Florida For All, a group backed by the Democratic Governors Association, gave Scott failing grades nearly across the board. Supporting public schools, creating jobs and keeping promises, minority and Hispanic outreach, managing his employees, and public health: all Fs.
The organization did give Scott one A+, for “protecting special interest.”
“I call them corporate interest because to me the special people are our children, our workers, our public education system,” said Barbara DeVane, a well known Democratic activist in Tallahassee.
Florida for All launched in June as a political action committee after the Legislature’s campaign finance reforms caused the Florida Governance Fund, a CCE, to close. The Governance Fund's money came mainly from the Democratic Governors Association, and it's balance, $671,934, was transferred this summer to Florida for All.
The organization says its mission is to protect and promote the interest of Florida’s seniors, children and middle-class families. However, the main target appears to be Scott.
Tazh Hall, another Democratic activist, panned Scott’s record with minorities. The governor’s refusal to fight for Medicaid expansion, voter purges and turnover among agency heads and inner staff all represent his short-comings, Hall said.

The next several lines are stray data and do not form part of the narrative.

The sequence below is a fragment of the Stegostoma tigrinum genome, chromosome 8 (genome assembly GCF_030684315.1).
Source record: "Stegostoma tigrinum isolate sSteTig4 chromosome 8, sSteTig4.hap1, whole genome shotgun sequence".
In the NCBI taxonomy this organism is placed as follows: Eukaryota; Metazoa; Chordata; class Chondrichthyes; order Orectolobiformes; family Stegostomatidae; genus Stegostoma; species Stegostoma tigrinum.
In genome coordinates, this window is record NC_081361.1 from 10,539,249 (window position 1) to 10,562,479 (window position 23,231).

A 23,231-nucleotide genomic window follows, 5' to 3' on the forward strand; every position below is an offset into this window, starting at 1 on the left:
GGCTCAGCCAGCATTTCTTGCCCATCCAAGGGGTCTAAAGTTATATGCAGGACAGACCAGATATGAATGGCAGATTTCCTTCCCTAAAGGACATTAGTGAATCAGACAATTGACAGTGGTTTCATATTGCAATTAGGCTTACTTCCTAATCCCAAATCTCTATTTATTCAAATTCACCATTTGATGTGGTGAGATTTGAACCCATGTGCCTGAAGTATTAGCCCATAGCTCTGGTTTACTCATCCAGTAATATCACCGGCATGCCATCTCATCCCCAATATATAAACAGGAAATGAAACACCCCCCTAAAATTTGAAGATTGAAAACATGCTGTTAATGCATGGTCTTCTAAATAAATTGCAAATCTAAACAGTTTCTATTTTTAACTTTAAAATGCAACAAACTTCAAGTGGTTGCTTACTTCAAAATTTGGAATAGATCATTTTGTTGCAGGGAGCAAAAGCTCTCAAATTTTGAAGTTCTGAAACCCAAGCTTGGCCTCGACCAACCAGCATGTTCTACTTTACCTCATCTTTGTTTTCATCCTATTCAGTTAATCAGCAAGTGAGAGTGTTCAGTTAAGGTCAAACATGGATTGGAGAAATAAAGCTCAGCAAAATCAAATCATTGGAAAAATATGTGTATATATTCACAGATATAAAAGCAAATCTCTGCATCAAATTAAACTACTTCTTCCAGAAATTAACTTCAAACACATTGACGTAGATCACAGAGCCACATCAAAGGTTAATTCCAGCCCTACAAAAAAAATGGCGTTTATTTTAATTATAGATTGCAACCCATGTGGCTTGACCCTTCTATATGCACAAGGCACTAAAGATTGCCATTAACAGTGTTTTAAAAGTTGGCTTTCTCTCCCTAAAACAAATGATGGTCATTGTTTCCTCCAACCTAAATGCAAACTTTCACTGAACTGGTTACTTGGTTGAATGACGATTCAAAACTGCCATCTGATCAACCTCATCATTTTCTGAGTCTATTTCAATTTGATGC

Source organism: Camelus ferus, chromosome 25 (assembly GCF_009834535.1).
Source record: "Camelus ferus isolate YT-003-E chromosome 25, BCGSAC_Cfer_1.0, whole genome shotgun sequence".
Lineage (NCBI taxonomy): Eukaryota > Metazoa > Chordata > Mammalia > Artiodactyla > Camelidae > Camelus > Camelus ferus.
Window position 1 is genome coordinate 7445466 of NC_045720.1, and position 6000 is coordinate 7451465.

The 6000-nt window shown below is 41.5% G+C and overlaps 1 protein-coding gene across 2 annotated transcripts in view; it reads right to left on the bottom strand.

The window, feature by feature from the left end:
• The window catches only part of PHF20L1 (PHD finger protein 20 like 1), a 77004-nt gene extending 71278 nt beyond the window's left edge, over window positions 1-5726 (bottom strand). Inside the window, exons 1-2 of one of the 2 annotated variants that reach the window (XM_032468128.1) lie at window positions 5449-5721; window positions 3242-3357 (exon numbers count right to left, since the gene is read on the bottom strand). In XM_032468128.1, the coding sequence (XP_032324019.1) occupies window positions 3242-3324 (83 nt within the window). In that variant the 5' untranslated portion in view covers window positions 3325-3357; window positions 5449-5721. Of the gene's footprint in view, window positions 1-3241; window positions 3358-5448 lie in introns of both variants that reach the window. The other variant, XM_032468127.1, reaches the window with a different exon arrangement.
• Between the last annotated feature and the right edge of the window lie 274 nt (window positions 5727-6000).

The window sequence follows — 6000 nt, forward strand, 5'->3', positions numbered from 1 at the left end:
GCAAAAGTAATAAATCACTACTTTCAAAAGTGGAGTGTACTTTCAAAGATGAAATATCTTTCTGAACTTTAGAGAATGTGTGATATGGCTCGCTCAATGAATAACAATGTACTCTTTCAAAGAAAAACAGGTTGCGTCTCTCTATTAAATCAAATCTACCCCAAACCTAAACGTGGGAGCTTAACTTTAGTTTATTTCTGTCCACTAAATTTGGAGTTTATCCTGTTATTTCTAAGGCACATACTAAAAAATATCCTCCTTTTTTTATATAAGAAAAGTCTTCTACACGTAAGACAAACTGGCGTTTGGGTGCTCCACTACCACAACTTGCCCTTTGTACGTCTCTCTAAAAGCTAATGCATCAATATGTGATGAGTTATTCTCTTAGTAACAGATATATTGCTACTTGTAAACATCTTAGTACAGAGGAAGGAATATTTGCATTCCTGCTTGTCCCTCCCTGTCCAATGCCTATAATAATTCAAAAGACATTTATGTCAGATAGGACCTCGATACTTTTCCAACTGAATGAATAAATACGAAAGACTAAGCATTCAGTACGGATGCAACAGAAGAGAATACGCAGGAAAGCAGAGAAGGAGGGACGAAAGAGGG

“Simply put, our governor makes poor choices,” Hall said.
The press conference had some odd moments, including a man whose role consisted of jotting down DeVane’s bullet points on a dry erase board. Then the group “dropped off the report card” by way of reciting talking points to the receptionist in Scott's office.
Things got a bit tense when reporters asked questions near the end. Would they be just as critical of former Republic governor and now Democratic candidate Charlie Crist, who accepted donations from the same special interests that Scott has? Were they supporting any particular candidate or cause?
Both DeVane and Hall cut off the questioners to insist they weren’t there to push for any particular candidate but to focus on Scott’s track record. They both distanced themselves from the organization, saying "I'm not Florida for All," even though they stood among people holding up blue signs with the group's logo.
Florida for All spokesman Neal Waltmire said the public could glean the organization’s affiliations and funders by looking it up online.
UPDATE: Susan Hepworth, a spokeswoman for the Republican Party of Florida, sent over this reaction to Florida for All's press conference:
“These extreme liberals can continue throwing out false attacks like spaghetti against the wall to see what sticks, but the fact is that under Rick Scott nearly 441,000 private-sector jobs have been created, state-based education funding is at the highest level in Florida history, schools are improving, and the unemployment rate is dropping.”